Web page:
We seemed to hit it off right away in conversation, not least due to the fact that they had the same musical influences I did: Elvis, Chuck Berry, The Everly Brothers, Buddy Holly, Motown, and more recently The Beatles and the rest of the British invasion. John and Zally both had more of a background in Delta blues and traditional folk than I did, but their passion for this kind of music made an uninitiated guy like me interested real quick.
“I’ve been working with this Delta blues singer named Mississippi John Hurt,” John said. This was a name I had heard in conversations with King Charles and some of the musicians who would come through the Cottage Inn.
Zally did his share of name-dropping too, citing some of the performers he knew and had played with while working the folk club circuit. Zally had met John earlier that year at their friend Cass Elliot’s apartment, and they’d both played briefly with Cass in a band called The Mugwumps though John’s building relationship with Zally had become too distracting for the manager of the band, Roy Silver, and John was fired. The Mugwumps broke up soon after. (Some of this history is recounted on The Mamas and the Papas’ 1967 hit “Creeque Alley.”)
But these guys weren’t just trying to impress me with their résumés. They saw a business opportunity here, and made their pitch.
“I’ve got some songs I’ve written by blending the traditional sounds of the R&B records with folk-style guitar,” John said, launching into a tune called “Good Time Music.” The tune sounded familiar to me it was a ringer for the recent Tommy Tucker R&B hit “Hi-Heel Sneakers” but the lyrics were a statement of intent, diminishing the music that was being passed off as rock ’n’ roll in the early ’60s, while simultaneously praising The Beatles, their English brethren and the type of vibe they’d brought to the radio.
Though the song was derivative, I was impressed. These guys had their shit together. When he finished, John said, “All we need now is a bass player and a drummer to pull it off.”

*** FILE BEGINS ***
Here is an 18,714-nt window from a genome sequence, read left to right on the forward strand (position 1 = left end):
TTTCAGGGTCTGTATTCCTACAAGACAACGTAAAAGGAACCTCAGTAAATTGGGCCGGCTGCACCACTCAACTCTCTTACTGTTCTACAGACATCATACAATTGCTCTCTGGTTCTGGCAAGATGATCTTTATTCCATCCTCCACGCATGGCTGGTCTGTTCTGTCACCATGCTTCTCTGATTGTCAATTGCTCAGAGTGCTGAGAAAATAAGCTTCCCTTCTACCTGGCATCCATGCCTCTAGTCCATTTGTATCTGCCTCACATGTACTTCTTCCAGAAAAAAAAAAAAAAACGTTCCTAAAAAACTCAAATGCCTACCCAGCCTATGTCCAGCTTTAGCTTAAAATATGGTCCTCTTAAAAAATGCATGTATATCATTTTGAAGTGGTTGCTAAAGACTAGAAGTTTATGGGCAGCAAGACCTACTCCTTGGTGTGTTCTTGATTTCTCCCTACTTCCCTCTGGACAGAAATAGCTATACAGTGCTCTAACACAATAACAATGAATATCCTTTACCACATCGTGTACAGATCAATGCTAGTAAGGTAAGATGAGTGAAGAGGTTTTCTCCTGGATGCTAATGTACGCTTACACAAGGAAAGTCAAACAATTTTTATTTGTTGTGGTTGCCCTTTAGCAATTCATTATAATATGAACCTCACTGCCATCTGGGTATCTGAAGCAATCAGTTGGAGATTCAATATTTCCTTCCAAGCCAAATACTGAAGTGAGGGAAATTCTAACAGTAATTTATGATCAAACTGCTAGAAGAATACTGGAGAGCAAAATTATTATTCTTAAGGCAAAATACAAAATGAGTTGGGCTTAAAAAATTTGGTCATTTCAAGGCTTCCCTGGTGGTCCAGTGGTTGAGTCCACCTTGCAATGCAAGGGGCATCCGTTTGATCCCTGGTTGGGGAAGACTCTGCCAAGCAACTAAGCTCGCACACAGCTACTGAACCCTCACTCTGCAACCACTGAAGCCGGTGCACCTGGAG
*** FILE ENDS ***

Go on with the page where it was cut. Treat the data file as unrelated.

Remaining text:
“And some decent amps,” Zally interjected.
“When we saw The Beatles on The Ed Sullivan Show we knew this is what’s coming next,” John added.
You could tell these two fellas thought they were on the cusp of a new movement, and it was easy to get sucked in by their enthusiasm. There was talk of producers and managers. John and Zally were just a couple of 20-year-old guys, but they were not going to be content playing covers for a bunch of partygoers. I was impressed. These were serious musicians.
John concluded by asking if I’d like to jam a little bit. “Well, I didn’t come to paint,” I said. That cracked them up, and I opened up my case and out came my ice-box-white Fender P Bass.
I wasn’t too used to jamming without a drummer, but for some reason we seemed to be really clicking on the tunes we picked to play, including some Chuck Berry covers and R&B-type jams. John, who was the Village-bred son of a classical harmonica virtuoso and recording professional (also named John Sebastian, though he’d grown up as Giovanni Puglese), could really lay down a good solid rhythm on the guitar, and would also pick up one of the mouth harps and tear into some great riffs. All the while seeming really concentrated on his playing, without saying much.
Zally, who was from Canada and had played coffeehouses in Toronto before striking out in The Halifax Three and later The Mugwumps with Cass and another future Papa named Denny Doherty, was all over the neck of his guitar. He had this outrageous Guild electric, and was working the whammy bar like it was a gear shift, all the while letting out whoops and grunts as he played. A very excitable guy, but man was he good. I hadn’t seen too many folkies play like that.
What struck me more than anything was that these guys played loud. This of course was before the age of Marshall stacks, when Fender and Ampeg were the standard for guitar amps. Out on the Island we had been using Silvertone amps bought straight out of the Sears catalog, which were much less expensive than Fender or Ampeg and would distort without much encouragement. In my experience you did whatever necessary to minimize the distortion, so it was striking to me that John and Zally were intentionally making their amps sound like fingernails on a blackboard. I would become a convert to this new sound in time.